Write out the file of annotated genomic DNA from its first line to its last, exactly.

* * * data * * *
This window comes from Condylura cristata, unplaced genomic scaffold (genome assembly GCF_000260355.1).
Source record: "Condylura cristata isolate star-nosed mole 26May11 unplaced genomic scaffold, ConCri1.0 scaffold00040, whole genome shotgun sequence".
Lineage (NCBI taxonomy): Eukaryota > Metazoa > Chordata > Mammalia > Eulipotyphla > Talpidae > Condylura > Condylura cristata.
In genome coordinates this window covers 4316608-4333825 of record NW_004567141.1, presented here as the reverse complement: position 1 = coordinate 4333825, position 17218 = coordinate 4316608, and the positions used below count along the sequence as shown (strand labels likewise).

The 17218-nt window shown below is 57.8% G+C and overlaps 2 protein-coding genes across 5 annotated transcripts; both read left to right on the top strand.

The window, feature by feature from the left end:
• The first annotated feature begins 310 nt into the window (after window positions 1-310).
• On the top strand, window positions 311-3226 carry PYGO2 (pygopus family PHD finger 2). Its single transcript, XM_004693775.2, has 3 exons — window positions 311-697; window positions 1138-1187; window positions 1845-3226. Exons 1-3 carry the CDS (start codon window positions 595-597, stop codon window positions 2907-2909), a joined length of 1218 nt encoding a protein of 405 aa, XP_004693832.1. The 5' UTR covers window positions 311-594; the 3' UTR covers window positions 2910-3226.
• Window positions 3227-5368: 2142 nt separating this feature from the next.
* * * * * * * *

This window comes from Condylura cristata, unplaced genomic scaffold (genome assembly GCF_000260355.1).
Source record: "Condylura cristata isolate star-nosed mole 26May11 unplaced genomic scaffold, ConCri1.0 scaffold00040, whole genome shotgun sequence".
Lineage (NCBI taxonomy): Eukaryota > Metazoa > Chordata > Mammalia > Eulipotyphla > Talpidae > Condylura > Condylura cristata.
In genome coordinates this window covers 4316608-4333825 of record NW_004567141.1, presented here as the reverse complement: position 1 = coordinate 4333825, position 17218 = coordinate 4316608, and the positions used below count along the sequence as shown (strand labels likewise).

The 17218-nt window shown below is 57.8% G+C and overlaps 2 protein-coding genes across 5 annotated transcripts; both read left to right on the top strand.

The window, feature by feature from the left end:
• The first annotated feature begins 310 nt into the window (after window positions 1-310).
• On the top strand, window positions 311-3226 carry PYGO2 (pygopus family PHD finger 2). Its single transcript, XM_004693775.2, has 3 exons — window positions 311-697; window positions 1138-1187; window positions 1845-3226. Exons 1-3 carry the CDS (start codon window positions 595-597, stop codon window positions 2907-2909), a joined length of 1218 nt encoding a protein of 405 aa, XP_004693832.1. The 5' UTR covers window positions 311-594; the 3' UTR covers window positions 2910-3226.
• Window positions 3227-5368: 2142 nt separating this feature from the next.